Background: Various volatile organic compounds (VOCs) have been related to respiratory health effects, but have generally been assessed individually without taking into account the fact that such pollutants are highly correlated to one other.
Aims: We investigated the effects of exposure to various VOC, and considered their combined effect on adult asthma and rhinitis.
Method: A national cross-sectional representative survey conducted by the Indoor Air Quality Observatory objectively assessed 20 VOCs in 490 main dwellings in France. A standardized questionnaire determined the prevalence of asthma and rhinitis among 1012 inhabitants of the dwellings (≥ 15 years). Marginal models for binary outcome were used to relate VOCs exposure to asthma and rhinitis, controlling for potential confounders. A global score representing the number of VOCs in each dwelling with an elevated concentration (using the 3(rd) quartile value of the distribution as a threshold value) was then derived as a measure of the combined effect of VOCs. Specific scores were built using a similar approach, grouping VOCs by family.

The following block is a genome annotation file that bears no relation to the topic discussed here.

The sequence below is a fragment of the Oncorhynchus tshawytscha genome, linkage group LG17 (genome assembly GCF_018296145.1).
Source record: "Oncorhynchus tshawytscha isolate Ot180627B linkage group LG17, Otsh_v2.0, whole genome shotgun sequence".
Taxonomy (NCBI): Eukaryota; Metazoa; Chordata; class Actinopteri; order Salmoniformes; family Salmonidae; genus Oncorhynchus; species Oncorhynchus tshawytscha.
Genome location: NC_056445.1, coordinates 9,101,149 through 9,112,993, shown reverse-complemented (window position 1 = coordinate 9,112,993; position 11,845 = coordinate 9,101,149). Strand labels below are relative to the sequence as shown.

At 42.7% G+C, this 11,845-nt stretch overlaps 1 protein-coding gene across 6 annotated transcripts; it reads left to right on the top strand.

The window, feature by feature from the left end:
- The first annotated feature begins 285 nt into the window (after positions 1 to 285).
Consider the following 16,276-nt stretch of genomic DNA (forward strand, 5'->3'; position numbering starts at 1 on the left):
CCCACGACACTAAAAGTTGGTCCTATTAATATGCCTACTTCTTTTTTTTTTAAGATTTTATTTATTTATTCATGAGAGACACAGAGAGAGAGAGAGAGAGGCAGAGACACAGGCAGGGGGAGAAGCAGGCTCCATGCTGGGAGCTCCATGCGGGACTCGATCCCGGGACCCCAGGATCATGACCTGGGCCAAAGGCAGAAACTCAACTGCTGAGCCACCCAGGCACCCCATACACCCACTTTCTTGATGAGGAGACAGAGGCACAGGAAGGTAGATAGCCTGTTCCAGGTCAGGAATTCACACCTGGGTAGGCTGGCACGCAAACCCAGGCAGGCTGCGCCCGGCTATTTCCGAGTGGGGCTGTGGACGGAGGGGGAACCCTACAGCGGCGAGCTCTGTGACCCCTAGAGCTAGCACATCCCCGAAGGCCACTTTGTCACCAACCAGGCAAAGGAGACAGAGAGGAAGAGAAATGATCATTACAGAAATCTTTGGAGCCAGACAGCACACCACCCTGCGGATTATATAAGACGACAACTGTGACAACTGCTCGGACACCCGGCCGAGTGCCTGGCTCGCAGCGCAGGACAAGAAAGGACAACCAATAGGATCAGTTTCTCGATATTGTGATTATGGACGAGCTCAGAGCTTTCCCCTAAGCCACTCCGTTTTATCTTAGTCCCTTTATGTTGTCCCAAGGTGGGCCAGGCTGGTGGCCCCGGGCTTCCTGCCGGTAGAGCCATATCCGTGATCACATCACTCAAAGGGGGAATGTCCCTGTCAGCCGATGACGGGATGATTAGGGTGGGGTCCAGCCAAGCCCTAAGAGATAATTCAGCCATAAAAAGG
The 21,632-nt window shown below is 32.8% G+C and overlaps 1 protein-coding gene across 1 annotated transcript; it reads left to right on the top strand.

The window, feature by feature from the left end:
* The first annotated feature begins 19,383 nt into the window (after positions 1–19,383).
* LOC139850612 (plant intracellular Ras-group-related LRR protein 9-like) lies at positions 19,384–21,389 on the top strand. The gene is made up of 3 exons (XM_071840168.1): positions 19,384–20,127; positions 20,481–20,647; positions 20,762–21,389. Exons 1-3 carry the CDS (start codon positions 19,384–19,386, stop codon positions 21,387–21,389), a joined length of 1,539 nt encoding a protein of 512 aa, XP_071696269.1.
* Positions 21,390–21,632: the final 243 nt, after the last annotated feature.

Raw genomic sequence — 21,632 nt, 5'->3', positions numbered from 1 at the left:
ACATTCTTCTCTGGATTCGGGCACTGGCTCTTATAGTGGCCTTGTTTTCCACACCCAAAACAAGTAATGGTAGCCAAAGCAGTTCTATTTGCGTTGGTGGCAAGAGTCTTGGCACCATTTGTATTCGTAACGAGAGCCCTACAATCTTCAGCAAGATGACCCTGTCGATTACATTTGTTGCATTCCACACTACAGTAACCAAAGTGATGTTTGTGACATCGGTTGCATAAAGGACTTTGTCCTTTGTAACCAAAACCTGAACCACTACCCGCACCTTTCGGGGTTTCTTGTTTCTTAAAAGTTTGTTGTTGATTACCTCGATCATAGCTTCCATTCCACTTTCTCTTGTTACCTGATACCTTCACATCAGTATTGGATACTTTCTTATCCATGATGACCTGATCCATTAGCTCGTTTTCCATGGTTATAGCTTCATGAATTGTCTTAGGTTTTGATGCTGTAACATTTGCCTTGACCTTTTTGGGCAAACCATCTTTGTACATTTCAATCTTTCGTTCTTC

Results: Asthma (8.6%) was significantly associated with N-undecane and 1,2,4-trimethylbenzene and rhinitis (38.3%) with ethylbenzene, trichloroethylene, m/p- and o-xylene. The global VOC score was associated with a significant risk of asthma and rhinitis (odds ratio (OR) of 1.40 and 1.22, respectively, for 5 additional VOCs with high exposure level). Both specific scores for aromatic hydrocarbons and aliphatic hydrocarbons were associated with a significantly risk of asthma (OR=1.12; 95% confidence interval (CI): 1.01-1.24 and OR=1.41; 95% CI=1.03-1.93, respectively). The specific VOC score for halogenated hydrocarbons was associated with a significant risk of rhinitis (OR=1.28; 95% CI: 1.07-1.54).
Conclusion: We have shown that high concentrations of VOCs in homes were associated with an increasing prevalence of asthma and rhinitis in adults.
Copyright © 2011 Elsevier Inc. All rights reserved.